The synchronous motor 2|| of the control unit I4 is also energized upon the closing of the relay 295 so as to drive the shaft 2I0 in a clockwise direction as viewed in Figs. 14, 18, 19, and 20. At this point in the operation the cam 230 is retained against rotation on the rotating shaft 2I0 by engagement of the lever 242 withthe notch 23| as seen in Figs. 14 and 19. The cam 222 is held against rotation by the cam 230 (these being frictionally connected by the spring 226 and Washers 221 and 228 as shown in Fig. 17). The cam 234, however, is permitted to rotate with the shaft 2I0 as the lever 243 is held out of engagement with the notch 235 by the guard lever 243 which rides on the periphery of the cam 234 during rotation of the latter engages the guard 236 pushing this guard leftward, as viewed in Fig. 20, to the solid line position. This allows the lever 243 to drop into engagement with the notch 235 so as to close the switch 260 and complete the circuit to the coil 266 and the coil 53 (these coils, however, are not energized at this moment and do not become energized until the switch 293 of the thermostat |0| opens breaking the main circuit to the heating element |06).

The purpose of providing the cam 234 to disconnect the magnet 266 for one minute is to prevent the magnet 266 from being energized until the heat responsive element I 00 is cooled by the introduction of a batch of berries to be roasted into the roasting unit I3. The cam 234, in other words, prevents the berries from being prematurely discharged from the roasting unit I3 should the switch 293 open in the event the roasting unit I 3 is hot at the time the unroasted berries are introduced therein. The berries are now continually circulated within the roasting unit I3 and subjected to the heat of the element |06 which remains fully energized until the temperature of the mass of berries within the roasting unit I3 rises sufficiently to open the switch 293 of the thermostat |0| by means of the element |00 and the tube |02 connecting this ele-l ment with the thermostat |0I.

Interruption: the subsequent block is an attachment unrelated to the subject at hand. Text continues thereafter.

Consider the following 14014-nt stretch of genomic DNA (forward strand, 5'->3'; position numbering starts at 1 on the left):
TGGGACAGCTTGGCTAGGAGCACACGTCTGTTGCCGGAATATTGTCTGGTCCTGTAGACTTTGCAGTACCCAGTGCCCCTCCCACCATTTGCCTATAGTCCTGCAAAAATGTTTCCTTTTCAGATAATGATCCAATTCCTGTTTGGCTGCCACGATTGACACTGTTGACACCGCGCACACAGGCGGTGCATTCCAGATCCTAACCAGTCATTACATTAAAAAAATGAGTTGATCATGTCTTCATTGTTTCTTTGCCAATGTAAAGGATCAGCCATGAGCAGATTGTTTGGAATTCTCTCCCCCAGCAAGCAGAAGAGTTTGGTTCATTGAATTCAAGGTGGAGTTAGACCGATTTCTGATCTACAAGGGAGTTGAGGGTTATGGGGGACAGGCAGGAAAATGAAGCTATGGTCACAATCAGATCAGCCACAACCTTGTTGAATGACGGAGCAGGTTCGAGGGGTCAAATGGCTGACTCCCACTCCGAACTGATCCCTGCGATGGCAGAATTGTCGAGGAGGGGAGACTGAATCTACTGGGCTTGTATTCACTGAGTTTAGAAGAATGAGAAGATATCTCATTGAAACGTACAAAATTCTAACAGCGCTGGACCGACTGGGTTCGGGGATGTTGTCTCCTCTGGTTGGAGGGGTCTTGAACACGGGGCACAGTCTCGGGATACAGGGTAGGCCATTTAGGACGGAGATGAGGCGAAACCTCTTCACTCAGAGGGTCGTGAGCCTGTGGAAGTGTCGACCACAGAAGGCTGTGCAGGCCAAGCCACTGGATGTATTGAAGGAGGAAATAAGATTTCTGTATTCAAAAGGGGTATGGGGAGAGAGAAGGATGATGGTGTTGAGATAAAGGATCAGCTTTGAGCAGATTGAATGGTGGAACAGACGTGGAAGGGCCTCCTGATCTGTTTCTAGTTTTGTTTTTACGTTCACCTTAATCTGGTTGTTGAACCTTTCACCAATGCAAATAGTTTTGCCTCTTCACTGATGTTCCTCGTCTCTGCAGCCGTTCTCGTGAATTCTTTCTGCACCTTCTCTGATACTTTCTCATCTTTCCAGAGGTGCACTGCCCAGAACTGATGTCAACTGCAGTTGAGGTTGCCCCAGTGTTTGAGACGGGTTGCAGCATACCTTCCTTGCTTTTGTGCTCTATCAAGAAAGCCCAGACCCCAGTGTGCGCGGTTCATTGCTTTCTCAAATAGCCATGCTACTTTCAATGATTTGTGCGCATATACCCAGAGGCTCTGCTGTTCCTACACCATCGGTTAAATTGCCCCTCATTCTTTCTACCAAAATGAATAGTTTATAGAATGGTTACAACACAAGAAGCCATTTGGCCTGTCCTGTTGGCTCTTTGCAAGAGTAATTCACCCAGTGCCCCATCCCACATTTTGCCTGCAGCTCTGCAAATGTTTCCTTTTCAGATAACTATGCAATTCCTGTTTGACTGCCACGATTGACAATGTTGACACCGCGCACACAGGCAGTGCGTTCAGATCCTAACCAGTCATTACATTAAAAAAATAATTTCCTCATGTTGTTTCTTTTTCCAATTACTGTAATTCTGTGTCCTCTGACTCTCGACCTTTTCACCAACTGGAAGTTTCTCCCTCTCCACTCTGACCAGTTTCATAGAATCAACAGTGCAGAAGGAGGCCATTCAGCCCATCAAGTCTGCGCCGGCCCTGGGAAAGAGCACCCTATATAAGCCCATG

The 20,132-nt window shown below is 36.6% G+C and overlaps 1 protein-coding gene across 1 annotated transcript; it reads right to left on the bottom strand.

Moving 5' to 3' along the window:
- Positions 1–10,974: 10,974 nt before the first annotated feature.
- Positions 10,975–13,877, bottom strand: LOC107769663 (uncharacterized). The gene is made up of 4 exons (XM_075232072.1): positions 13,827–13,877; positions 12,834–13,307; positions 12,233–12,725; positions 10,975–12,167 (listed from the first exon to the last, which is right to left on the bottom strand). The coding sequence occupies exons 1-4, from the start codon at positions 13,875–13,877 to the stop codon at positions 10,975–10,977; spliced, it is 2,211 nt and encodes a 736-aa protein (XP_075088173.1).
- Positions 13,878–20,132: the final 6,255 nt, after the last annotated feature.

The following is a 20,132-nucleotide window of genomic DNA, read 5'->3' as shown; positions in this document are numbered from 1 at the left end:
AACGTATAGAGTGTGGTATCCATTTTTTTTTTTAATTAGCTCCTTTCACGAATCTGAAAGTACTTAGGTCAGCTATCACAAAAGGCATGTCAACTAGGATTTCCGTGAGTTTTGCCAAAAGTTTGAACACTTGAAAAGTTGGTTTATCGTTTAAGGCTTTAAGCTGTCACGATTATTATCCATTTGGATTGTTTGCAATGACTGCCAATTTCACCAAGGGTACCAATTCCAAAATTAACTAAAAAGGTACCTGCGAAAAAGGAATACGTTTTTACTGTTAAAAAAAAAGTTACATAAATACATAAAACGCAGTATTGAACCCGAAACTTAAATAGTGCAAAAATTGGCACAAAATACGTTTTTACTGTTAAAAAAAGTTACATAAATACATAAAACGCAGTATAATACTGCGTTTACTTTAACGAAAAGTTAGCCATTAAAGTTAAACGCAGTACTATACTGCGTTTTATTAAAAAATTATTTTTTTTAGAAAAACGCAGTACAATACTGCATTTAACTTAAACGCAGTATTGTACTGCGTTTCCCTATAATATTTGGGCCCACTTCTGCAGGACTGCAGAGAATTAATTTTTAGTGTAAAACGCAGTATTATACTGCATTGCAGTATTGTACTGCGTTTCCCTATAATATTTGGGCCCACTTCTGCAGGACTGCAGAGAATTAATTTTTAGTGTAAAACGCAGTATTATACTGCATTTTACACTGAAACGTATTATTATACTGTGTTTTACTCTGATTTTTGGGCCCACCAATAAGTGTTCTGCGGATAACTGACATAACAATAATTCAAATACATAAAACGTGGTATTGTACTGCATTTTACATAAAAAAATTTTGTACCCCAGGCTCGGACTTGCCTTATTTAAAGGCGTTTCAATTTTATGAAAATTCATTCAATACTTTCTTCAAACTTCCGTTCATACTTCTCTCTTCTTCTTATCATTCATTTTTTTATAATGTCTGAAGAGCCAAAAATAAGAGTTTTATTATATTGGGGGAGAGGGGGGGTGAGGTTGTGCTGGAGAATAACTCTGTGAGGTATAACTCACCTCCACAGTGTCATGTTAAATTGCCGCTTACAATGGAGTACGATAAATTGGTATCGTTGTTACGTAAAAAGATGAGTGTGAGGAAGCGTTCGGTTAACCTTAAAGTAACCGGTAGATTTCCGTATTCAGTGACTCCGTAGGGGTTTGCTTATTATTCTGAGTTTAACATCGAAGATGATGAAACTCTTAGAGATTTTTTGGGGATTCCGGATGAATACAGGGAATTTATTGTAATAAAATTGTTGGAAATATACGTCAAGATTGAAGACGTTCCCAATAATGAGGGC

Referring to Fig. 3, the blower 65 draws air downward through the holes 26 of the housing 25, this air passing through the screen doors 43 and 44 into the rotor 66 and is' discharged through the exhaust pipe 1 I. As shown in Figs.

12 and 13, the air moving upward through the pipe 1| passes over the louvers 14 into the cylindrical screen 18 and finallyout through the opening 19 of the chai trap 11. The passage of the air past the louvers 'I4 draws a small quantity of air from the roasting unit |3 through the slots |08 and 13 shown in Fig. 6. The chaff liberated from the colee berries during the roasting process passes through these slots into the stream of air within the pipe 1| and is trapped by the screen 18 of the trap 11. By means of the handle the trap 11 maybe readily removed when necessary to empty the chaff from the screen 18.